Nuclear Techniques ›› 2020, Vol. 43 ›› Issue (9): 90501-090501.doi: 10.11889/j.0253-3219.2020.hjs.43.090501


Application of plasmonic nanoprobes in cell imaging

Wenhan LIU1,2,Xiaodong XIE1,2,Min YIN3,Nan CHEN3()   

  1. 1.Key Laboratory of Interfacial Physics and Technology, Shanghai Institute of Applied Physics, Chinese Academy of Sciences, Shanghai 201800, China
    2.University of Chinese Academy of Sciences, Beijing 100049, China
    3.College of Chemistry and Materials Science, Shanghai Normal University, Shanghai 200234, China
  • Received:2020-04-04 Revised:2020-05-19 Online:2020-09-15 Published:2020-09-09
  • Contact: Nan CHEN
  • About author:LIU Wenhan, female, born in 1995, graduated from Chongqing University in 2016, doctoral student, focusing on nanoprobes for cell imaging
  • Supported by:
    National Natural Science Foundation of China(31771102)


Noble metal nanomaterials possess localized surface plasmon resonance (LSPR) effect. They are widely utilized in the fields of nanophotonics, chemical sensing, targeted radiation therapy, and bioimaging due to their unique physical, chemical, and optical properties. By adjusting the composition, morphology and size of the plasmonic nanoparticles, probes with distinct light scattering properties can be prepared and then monitored by dark-field microscopy (DFM). Compared with the fluorescent probes, plasmonic nanoprobes have better sensitivity and stability, which is suitable for live-cell imaging and real-time tracking of a single probe. Here, the latest development and some examples of plasmonic nanoprobes for dark-field imaging are introduced. Application in the observation of cell membrane receptors, in situ detection of intracellular biomolecules, and intracellular tracking are summarized, and perspects of plasmonic nanoprobes in DFM cell imaging are provided.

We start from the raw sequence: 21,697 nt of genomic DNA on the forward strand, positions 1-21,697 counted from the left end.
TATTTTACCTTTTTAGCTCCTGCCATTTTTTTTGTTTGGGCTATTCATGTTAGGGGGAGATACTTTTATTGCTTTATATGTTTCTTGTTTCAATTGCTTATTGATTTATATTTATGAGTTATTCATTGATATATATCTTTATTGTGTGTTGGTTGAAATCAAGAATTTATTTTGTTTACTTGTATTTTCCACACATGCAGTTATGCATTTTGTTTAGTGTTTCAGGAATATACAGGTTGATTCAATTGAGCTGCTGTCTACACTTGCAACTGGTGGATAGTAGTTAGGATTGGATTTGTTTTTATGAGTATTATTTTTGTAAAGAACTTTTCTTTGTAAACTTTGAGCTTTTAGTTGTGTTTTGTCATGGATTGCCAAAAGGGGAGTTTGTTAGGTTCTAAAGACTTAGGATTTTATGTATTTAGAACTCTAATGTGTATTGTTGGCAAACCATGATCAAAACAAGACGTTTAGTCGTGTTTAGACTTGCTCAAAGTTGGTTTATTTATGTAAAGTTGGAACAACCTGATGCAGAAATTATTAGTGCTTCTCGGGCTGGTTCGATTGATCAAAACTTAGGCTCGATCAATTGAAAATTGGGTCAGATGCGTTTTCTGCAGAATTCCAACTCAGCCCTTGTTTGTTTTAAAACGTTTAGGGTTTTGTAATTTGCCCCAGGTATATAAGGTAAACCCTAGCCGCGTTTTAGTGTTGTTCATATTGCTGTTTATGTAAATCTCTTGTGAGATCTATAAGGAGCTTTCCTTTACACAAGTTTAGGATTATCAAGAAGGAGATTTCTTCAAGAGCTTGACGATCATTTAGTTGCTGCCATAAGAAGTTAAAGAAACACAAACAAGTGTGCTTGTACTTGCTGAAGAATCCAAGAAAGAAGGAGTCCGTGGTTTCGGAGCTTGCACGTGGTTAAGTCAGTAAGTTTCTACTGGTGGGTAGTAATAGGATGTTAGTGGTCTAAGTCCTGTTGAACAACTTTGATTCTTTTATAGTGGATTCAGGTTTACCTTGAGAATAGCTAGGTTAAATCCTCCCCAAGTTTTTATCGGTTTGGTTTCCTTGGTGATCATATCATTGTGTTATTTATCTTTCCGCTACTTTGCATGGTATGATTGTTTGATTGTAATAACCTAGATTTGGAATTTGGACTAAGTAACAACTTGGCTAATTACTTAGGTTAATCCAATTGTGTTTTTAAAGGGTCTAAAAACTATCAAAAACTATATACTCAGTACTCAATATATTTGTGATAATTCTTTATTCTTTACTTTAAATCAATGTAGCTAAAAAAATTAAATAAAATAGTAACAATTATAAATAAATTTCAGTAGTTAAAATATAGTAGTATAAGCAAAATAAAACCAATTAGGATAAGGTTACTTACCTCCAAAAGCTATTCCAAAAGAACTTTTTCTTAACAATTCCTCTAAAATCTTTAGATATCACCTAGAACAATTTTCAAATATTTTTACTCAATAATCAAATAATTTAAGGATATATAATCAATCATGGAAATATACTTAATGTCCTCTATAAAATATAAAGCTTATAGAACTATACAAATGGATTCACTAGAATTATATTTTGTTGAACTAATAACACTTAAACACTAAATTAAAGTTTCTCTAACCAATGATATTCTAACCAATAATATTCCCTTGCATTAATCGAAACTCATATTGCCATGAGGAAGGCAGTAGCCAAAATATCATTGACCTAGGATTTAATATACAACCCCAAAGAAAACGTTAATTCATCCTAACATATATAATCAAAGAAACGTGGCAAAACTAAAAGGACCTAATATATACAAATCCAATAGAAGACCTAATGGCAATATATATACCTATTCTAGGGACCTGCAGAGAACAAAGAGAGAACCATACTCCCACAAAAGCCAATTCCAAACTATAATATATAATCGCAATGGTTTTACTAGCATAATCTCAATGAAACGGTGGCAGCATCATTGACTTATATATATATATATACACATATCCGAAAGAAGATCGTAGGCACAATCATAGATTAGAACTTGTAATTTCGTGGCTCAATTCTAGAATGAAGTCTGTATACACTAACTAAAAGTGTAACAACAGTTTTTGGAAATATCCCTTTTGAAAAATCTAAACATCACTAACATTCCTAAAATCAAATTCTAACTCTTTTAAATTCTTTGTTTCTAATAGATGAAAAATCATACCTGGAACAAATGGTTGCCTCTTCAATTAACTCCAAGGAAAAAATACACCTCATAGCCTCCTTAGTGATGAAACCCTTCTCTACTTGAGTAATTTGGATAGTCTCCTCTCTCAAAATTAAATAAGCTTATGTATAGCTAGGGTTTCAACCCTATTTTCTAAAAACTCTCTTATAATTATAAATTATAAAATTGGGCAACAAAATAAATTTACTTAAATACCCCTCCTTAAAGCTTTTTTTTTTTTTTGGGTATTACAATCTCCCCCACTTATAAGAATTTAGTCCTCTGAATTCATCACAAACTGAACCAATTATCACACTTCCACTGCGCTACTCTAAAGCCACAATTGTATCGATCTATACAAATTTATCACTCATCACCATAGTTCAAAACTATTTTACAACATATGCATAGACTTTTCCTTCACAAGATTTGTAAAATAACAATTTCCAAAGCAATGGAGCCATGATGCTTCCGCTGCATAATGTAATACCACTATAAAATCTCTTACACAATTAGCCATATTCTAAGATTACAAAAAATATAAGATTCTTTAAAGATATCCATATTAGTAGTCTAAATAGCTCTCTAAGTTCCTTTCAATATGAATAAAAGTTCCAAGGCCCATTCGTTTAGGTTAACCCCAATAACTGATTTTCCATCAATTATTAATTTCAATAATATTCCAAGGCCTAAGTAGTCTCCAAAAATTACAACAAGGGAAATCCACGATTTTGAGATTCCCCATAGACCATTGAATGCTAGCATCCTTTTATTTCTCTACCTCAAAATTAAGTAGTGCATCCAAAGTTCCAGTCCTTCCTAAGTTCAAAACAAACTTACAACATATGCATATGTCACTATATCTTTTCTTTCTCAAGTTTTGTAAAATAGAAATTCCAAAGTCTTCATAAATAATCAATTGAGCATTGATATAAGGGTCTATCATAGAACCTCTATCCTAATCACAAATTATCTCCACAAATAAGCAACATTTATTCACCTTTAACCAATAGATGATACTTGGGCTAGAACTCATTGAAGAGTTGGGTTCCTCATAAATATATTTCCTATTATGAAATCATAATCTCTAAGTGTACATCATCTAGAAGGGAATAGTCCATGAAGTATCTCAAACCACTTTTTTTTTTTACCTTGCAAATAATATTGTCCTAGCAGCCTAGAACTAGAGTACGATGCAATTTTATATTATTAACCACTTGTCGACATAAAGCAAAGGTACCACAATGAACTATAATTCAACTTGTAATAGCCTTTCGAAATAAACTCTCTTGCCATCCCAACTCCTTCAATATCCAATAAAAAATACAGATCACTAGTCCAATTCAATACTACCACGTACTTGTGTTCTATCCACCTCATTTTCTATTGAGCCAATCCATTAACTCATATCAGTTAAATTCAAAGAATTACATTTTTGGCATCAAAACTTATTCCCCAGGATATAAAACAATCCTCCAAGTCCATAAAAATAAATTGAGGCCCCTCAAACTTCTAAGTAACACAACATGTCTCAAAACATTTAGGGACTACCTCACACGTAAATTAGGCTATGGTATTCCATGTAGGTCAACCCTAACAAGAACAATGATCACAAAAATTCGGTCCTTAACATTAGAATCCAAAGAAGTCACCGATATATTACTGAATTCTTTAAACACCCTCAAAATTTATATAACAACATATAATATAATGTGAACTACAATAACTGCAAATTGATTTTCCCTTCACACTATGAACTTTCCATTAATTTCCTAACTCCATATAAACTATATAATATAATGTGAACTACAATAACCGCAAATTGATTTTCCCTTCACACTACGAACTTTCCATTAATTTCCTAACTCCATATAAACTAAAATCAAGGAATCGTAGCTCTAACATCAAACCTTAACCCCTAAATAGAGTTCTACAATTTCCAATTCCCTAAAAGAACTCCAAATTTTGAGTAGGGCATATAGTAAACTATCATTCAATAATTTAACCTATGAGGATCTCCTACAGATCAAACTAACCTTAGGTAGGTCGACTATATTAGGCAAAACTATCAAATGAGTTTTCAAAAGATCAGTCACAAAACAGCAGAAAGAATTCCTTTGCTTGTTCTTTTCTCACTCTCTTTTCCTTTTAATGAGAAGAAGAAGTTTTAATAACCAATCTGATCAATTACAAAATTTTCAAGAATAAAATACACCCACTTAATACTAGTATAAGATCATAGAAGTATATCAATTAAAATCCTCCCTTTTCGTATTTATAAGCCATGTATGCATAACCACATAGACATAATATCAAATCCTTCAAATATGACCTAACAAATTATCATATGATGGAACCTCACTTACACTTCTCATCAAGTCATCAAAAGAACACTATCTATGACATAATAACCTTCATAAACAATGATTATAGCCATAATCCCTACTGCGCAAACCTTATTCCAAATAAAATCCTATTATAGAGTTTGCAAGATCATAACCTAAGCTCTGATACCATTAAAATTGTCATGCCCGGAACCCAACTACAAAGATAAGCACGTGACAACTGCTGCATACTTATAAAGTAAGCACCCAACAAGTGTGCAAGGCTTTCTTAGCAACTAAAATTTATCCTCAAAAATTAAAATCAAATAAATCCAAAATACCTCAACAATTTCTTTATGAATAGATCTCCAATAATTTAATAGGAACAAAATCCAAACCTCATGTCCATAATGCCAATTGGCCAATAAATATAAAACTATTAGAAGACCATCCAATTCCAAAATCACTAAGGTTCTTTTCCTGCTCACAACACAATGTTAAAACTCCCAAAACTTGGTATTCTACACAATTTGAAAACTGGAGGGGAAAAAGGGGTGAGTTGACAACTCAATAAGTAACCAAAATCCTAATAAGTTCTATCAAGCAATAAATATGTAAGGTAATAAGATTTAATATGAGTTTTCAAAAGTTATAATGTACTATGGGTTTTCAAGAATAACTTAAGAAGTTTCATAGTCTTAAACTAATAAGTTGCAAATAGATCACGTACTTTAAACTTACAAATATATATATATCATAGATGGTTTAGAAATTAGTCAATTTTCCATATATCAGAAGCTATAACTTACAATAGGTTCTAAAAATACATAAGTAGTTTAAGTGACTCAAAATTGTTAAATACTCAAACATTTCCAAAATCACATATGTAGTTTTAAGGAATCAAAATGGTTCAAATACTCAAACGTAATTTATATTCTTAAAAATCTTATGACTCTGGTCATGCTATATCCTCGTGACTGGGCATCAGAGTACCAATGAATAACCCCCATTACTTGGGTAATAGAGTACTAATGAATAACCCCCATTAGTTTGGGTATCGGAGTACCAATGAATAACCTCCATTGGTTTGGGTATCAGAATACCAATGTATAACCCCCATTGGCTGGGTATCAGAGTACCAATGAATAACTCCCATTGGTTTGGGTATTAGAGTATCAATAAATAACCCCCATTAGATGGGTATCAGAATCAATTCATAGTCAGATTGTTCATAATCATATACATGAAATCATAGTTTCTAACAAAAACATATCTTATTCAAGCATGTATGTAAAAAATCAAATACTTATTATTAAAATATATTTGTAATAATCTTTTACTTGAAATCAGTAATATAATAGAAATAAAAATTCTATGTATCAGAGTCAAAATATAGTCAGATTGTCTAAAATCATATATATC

Key words: Plasmonic nanoprobes, Dark-field microscopy, Cell imaging, Single particle analysis

CLC Number: 

  • O651